A laboratory technique involving the chemical attachment of a highly selective substance, known as a label, tag, or probe, to a particular cell, protein, amino acid, or other biomolecule of interest, either in vivo or in vitro. The label is typically a reactive derivative of a naturally fluorescent compound (e.g. green fluorescent protein) or any other substance that makes its target distinguishable in some way; other commonly used labels include dyes, enzymes, antibodies, and radioactive molecules. The labelled targets are thereby rendered distinct from their surroundings, allowing them to be easily detected, identified, quantified, or isolated for further study.
lagging strand
In DNA replication, the nascent strand for which DNA polymerase's direction of synthesis is away from the replication fork, which necessitates a complex and discontinuous process, in contrast to the streamlined, continuous synthesis of the other nascent strand that occurs simultaneously. Because DNA polymerase works only in the 5' to 3' direction, but the overall direction of chain elongation must ultimately be the opposite (i.e. 3' to 5', toward the replication fork), the elongation must occur by an indirect mechanism in which a primase synthesizes short RNA primers complementary to the template DNA, and DNA polymerase then extends the primed segments into short chains of nucleotides known as Okazaki fragments. The RNA primers are then removed and replaced with DNA, and the Okazaki fragments are joined by DNA ligase.
lampbrush chromosome
lateral gene transfer (LGT)
See horizontal gene transfer.
Law of Dominance and Uniformity
One of three fundamental principles of Mendelian inheritance, which states that different alleles of the same gene may be dominant or recessive relative to others, and that an organism with at least one dominant allele will uniformly display the phenotype associated with the dominant allele.
Law of Independent Assortment
One of three fundamental principles of Mendelian inheritance, which states that genes responsible for different phenotypic traits are segregated independently during meiosis. Linked genes are a notable exception to this rule.
Law of Segregation
One of three fundamental principles of Mendelian inheritance, which states that during meiosis, the alleles of each gene segregate from each other such that each resulting gamete carries only one allele of each gene.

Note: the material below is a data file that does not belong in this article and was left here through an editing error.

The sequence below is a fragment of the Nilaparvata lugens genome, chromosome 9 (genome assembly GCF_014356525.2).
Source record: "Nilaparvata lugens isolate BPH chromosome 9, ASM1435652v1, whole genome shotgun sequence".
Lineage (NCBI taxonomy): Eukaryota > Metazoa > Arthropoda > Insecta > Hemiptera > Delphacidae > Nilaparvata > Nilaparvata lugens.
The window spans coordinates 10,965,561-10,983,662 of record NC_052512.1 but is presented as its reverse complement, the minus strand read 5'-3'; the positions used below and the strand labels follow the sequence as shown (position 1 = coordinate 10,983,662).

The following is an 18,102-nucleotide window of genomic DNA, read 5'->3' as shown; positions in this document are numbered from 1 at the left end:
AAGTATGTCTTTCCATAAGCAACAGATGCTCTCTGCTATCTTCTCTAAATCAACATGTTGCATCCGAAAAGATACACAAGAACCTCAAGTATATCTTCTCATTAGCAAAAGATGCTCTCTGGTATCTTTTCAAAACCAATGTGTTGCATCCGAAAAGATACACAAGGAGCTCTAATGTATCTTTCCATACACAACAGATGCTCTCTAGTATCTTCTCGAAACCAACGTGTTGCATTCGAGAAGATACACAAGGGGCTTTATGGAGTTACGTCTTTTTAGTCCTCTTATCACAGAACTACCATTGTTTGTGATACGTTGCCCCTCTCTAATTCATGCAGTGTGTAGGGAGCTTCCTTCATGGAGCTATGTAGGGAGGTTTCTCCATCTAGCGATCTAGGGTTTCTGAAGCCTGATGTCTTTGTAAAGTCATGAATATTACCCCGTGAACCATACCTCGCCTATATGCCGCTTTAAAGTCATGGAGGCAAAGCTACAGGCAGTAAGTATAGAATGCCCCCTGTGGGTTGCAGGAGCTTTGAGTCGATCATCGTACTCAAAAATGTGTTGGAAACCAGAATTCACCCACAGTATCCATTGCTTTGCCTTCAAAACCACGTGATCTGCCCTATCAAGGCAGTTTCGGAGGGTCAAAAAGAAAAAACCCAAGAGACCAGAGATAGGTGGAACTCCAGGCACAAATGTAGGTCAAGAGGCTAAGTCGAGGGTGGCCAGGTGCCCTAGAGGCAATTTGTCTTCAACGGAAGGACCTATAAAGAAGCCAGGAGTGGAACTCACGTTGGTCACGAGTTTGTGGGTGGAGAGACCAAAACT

leader sequence
See 5' untranslated region.
leading strand
In DNA replication, the nascent strand for which both DNA polymerase's direction of synthesis and that of the overall chain elongation are toward the replication fork, i.e. both occur in the 5' to 3' direction, resulting in a single, continuous elongation process with few or no interruptions. By contrast, the other nascent strand, known as the lagging strand, is assembled in a discontinuous process involving the ligation of short DNA fragments which are synthesized in the opposite direction, away from the replication fork.[4]
left splicing junction

Also donor splicing junction or donor splicing site.

The boundary between the left end (by convention, the 5' end) of an intron and the right (3') end of an adjacent exon in a pre-mRNA transcript.

Also leptotene stage.

In meiosis, the first of five substages of prophase I, following interphase and preceding zygonema. During leptonema, the replicated chromosomes condense from diffuse chromatin into long, thin strands that are much more visible within the nucleus.
lethal equivalent value
The average number of recessive deleterious genes existing in the heterozygous condition that is carried by a member of a population of diploid organisms, multiplied by the average probability that each such gene will cause premature lethality when homozygous. For example, an organism carrying eight recessive semilethal alleles, each of which produces only a 50% probability of premature death when homozygous, is said to carry a genetic burden of four "lethal equivalents".[4]